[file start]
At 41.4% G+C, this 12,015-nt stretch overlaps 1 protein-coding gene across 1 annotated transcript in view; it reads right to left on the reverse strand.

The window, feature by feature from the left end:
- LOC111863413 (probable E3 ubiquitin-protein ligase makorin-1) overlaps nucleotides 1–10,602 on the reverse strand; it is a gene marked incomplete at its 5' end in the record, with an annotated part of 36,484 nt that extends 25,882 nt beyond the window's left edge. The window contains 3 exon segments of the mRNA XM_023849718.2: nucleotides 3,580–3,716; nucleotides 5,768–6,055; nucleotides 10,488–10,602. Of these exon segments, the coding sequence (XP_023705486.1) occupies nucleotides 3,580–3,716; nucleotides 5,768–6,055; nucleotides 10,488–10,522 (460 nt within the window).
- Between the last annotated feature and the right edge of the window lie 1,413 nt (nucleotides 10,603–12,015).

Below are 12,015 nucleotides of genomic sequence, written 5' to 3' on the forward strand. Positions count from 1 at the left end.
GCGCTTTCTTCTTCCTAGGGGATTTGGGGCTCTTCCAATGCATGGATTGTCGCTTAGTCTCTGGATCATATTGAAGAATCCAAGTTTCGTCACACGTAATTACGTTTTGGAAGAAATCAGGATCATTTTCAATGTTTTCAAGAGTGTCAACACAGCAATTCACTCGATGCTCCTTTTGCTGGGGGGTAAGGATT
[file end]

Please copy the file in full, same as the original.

At 41.4% G+C, this 12,015-nt stretch overlaps 1 protein-coding gene across 1 annotated transcript in view; it reads right to left on the reverse strand.

The window, feature by feature from the left end:
- LOC111863413 (probable E3 ubiquitin-protein ligase makorin-1) overlaps nucleotides 1–10,602 on the reverse strand; it is a gene marked incomplete at its 5' end in the record, with an annotated part of 36,484 nt that extends 25,882 nt beyond the window's left edge. The window contains 3 exon segments of the mRNA XM_023849718.2: nucleotides 3,580–3,716; nucleotides 5,768–6,055; nucleotides 10,488–10,602. Of these exon segments, the coding sequence (XP_023705486.1) occupies nucleotides 3,580–3,716; nucleotides 5,768–6,055; nucleotides 10,488–10,522 (460 nt within the window).
- Between the last annotated feature and the right edge of the window lie 1,413 nt (nucleotides 10,603–12,015).

Below are 12,015 nucleotides of genomic sequence, written 5' to 3' on the forward strand. Positions count from 1 at the left end.
GCGCTTTCTTCTTCCTAGGGGATTTGGGGCTCTTCCAATGCATGGATTGTCGCTTAGTCTCTGGATCATATTGAAGAATCCAAGTTTCGTCACACGTAATTACGTTTTGGAAGAAATCAGGATCATTTTCAATGTTTTCAAGAGTGTCAACACAGCAATTCACTCGATGCTCCTTTTGCTGGGGGGTAAGGATT